HAMMOND | For the past two months, it seemed the auctioneer's cry of "Sold!" and the bang of the gavel at the court-ordered auction of missing nose doctor Mark Weinberger's former Merrillville surgical center didn't really seal the deal.

Raghuveer and Anita Nayak, of Oak Brook, won the high bid -- $1.46 million -- for the property at 255 E. 90th Drive at the July 12 auction.

But when it came time for the formal closure of the property, Citibank, the mortgage holder, said the couple would have to pay an additional $120,000 in back taxes for the property.

The Nayaks refused and took the issue to court.

Late Thursday, U.S. Magistrate Paul Cherry issued a stipulated order indicating Citibank and the Nayaks agreed the couple would pay $10,000 in back taxes and would be allowed to proceed with the sale.

Attorneys for Citibank and the Nayaks did not return calls seeking comment.

The auction in question was ordered by the federal court to collect money aimed at helping clear some of the debt the missing nose doctor owes to his many creditors, including Citibank. Citibank is suing Weinberger and his clinic to recover some of the debt.

The Nayaks on Aug. 8 asked the federal court to allow them to become a party to the Citibank lawsuit. U.S. Magistrate Judge Paul Cherry granted the motion Aug. 30, allowing the Nayaks to fight for the property in the courts.

Weinberger was reported missing by family members in late September 2004 after he chose not to return home with them from a trip to Greece. He never returned, but his wife, Michelle Weinberger, reported his credit cards were used in the French Riviera.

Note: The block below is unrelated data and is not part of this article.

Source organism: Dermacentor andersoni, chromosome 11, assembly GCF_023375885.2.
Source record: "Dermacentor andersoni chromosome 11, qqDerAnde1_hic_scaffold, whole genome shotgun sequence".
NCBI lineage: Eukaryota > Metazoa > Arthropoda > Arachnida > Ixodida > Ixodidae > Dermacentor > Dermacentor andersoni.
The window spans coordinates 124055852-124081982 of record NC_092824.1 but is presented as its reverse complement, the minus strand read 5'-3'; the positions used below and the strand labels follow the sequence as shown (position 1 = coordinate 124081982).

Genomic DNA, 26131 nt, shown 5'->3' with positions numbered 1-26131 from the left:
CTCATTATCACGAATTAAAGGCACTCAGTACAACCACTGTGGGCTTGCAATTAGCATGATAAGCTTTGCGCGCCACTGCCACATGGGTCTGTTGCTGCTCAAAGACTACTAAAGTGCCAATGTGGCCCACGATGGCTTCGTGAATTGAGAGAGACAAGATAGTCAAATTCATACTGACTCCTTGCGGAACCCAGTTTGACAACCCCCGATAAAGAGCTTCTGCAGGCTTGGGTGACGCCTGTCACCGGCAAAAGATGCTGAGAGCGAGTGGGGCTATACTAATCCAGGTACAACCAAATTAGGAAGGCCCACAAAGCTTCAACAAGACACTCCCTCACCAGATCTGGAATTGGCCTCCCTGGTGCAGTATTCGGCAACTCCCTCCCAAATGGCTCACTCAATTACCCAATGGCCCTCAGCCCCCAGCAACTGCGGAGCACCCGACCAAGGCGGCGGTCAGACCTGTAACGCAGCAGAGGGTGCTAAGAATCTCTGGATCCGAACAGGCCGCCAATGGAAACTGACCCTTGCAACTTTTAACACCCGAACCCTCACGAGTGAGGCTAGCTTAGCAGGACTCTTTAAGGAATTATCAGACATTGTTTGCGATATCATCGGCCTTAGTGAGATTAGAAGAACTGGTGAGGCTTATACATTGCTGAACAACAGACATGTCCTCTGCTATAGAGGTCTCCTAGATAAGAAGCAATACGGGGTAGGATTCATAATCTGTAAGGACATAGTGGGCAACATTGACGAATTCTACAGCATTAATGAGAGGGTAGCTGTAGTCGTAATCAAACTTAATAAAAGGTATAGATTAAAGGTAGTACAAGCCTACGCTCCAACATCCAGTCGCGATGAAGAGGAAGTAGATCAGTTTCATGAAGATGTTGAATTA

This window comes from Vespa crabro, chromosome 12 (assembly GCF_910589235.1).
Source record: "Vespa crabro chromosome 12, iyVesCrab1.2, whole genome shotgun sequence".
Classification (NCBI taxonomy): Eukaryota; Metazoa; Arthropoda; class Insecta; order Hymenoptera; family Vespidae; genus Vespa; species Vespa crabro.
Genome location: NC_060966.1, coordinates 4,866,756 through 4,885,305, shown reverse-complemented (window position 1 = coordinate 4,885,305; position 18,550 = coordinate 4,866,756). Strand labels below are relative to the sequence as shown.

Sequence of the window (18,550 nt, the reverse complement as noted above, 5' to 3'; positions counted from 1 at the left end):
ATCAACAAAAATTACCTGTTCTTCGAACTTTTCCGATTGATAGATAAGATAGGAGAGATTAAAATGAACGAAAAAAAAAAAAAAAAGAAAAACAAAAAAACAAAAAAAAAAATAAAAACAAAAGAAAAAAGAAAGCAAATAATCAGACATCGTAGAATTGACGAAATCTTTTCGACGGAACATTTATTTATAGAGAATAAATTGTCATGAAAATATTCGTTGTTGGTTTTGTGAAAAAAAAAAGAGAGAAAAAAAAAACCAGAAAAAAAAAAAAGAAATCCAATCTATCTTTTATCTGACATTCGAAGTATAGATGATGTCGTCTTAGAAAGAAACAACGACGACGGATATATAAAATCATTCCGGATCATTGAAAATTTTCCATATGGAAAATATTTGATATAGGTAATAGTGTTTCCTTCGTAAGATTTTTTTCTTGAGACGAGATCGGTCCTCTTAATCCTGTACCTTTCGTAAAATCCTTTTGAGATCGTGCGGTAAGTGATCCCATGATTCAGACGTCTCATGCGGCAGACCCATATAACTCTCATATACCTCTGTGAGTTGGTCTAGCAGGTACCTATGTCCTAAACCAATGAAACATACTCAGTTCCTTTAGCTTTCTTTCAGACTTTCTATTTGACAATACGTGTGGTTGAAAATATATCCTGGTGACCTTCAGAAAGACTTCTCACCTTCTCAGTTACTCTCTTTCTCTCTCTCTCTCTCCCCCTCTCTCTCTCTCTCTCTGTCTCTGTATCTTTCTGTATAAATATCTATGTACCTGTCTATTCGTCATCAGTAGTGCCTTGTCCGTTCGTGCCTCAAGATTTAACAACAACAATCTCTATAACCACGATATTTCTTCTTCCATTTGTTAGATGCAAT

Since his disappearance, Weinberger has been the subject of numerous other lawsuits alleging malpractice. His Indiana medical license also has been revoked.

According to documents filed in federal court by Hammond attorney J. Justin Murphy, who is representing the Nayaks in the case, the contract for the sale of the building "specifically provided that taxes for 2003, 2004 and 2005 were to be paid for by the seller (Citibank) subject to proration of the 2005 taxes between the seller and purchaser (the Nayaks) as of date of closing."

The contract was approved by court order on July 14 for the amount of $1.46 million.

Murphy argued in his motion to the court that Citibank made no objections to the proceedings spelled out by the court during the planning process for the auction or at the July 13 court hearing solidifying the sales contract.

But one week later, Citibank said it wanted an additional $120,000 for back taxes and refused to close on the property without the additional payment.

The Nayaks also bought a generator attached to the building for $28,000 as well as $450,000 worth of other items sold at auction. The couple believed the cost of the generator should have been included in the purchase price of the building.

Cherry agreed, ordering the generator to be included in the $1.46 million for the building.

In a related matter, a class action suit filed in Lake Superior Court by Weinberger's patients is scheduled to return to court Tuesday before Lake Superior Judge John Pera. The suit, filed in October, alleges Weinberger's medical negligence -- a misdiagnosis -- caused the death of Phyllis Barnes, of Valparaiso.